Welcome to the Baylor College of Medicine Neonatology Fellowship Program! We're glad you are interested in our neonatology fellowship program and may be considering doing your fellowship here. The Neonatal-Perinatal Medicine Fellowship Program was begun in 1961 by Dr. Arnold J. Rudolph. It was one of the first such fellowship programs established in the United States, and is currently among the largest academic neonatology training programs.
Each year, we select six pediatric residents to continue in an ACGME accredited three-year neonatology fellowship training program conducted at Texas Children's Hospital, the largest pediatric hospital in the United States, Ben Taub Hospital, a public hospital in Houston, and in the laboratories of investigators at Baylor and elsewhere in the Texas Medical Center. All of our fellows are selected via the NRMP match process.
In the last 30 years, our neonatology fellowship program has graduated over 150 fellows. These former fellows are practicing throughout the country and across the world. The neonatal-perinatal fellows who have graduated the program account for over 4 percent of the neonatologists in the nation. We have graduates working in Turkey, Guatemala, The Netherlands, Australia and Israel. Our fellows conduct research in diverse clinical fields including human milk use in the NICU, in translational areas including the development and evaluation of novel lipid products for neonatal use, and in basic science such as novel methods to understand and prevent oxygen toxicity among other topics. Our laboratory resources include the USDA/ARS Children's Nutrition Research Center, a unique collaboration of the USDA/ARS, Baylor College of Medicine and Texas Children's Hospital to conduct a range of nutritional research in children, and the Texas Children's Hospital Feigin Center. They also conduct scholarly projects in Education, QI, Advocacy, as well other ABP approved areas for scholarly activities. Our fellows have the opportunity to earn a certificate or a Masters Degree from the Clinical Scientist Training Program at BCM to augment their basic fellowship training in these skill areas. BCM/TCH supports this research by providing scholarships to 10 Pediatric Subspecialty Fellows each year to offset the cost of tuition for Masters Degrees. During the last five years, neonatal-perinatal fellows in training have published more than 40 peer-reviewed articles, presented their research at national and regional scientific meetings, and received awards and national recognition from organizations including the Division of Perinatal Pediatrics of the American Academy of Pediatrics.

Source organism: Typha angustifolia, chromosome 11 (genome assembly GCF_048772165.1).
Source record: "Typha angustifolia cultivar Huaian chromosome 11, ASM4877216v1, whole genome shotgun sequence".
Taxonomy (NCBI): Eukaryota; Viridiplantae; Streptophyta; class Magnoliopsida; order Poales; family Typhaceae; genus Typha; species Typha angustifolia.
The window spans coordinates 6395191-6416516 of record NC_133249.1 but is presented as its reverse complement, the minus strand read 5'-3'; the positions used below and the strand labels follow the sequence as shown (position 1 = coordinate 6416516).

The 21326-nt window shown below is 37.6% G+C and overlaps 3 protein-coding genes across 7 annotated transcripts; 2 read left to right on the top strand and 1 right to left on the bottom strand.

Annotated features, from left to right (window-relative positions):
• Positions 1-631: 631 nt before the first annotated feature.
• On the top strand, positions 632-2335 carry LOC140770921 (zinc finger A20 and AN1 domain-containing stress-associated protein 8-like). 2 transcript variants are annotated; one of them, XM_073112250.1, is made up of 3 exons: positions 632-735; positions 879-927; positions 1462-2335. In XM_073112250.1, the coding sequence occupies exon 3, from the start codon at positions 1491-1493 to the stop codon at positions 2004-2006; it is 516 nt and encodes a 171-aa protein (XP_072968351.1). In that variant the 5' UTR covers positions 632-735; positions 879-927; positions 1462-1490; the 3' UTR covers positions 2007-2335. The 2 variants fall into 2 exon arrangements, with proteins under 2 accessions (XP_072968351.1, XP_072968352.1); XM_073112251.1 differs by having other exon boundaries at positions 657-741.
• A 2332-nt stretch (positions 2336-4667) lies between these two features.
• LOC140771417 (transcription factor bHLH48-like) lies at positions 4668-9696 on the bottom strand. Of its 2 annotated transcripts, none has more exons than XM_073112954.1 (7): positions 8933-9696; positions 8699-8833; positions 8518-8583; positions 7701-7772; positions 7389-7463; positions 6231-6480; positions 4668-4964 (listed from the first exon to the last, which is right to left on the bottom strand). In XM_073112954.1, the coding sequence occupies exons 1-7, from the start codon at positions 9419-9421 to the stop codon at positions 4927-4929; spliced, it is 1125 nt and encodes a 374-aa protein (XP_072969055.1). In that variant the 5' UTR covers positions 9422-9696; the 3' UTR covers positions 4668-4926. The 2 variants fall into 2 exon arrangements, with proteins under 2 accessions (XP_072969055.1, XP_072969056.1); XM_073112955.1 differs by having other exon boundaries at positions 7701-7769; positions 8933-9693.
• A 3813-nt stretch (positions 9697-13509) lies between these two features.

The clinical experience in our neonatology fellowship program includes the opportunity to work in our beautiful Pavilion for Women where about 5000 infants are being delivered each year, many of them part of our high-risk perinatal service which includes a fetal surgery service. We have clinical neonatology efforts dedicated to providing care to infants from throughout the community with bronchopulmonary dysplasia and intestinal failure. Our clinical efforts are supported by training in our state-of-the-art simulation center, where both clinicians and trainees get to practice working in high-risk life-threatening situations before they encounter them with real patients in the clinical environment. Whole body cooling, ECMO and EXIT procedure management are routine parts of our neonatology fellowship training experience. Our daily neonatology census at our primary training hospitals is usually over 150 babies each day.
We are committed to offering our fellows an outstanding experience in their training and in developing their career in neonatology. We welcome you to take a look through the website and to contact our neonatology fellowship program coordinator, Jo Davis at email@example.com. You may also contact me directly with any questions.
We look forward to hearing from you!
Melissa M. Carbajal, M.D.
Assistant Professor of Pediatrics
Neonatal-Perinatal Fellowship Director
Division of Neonatology
Department of Pediatrics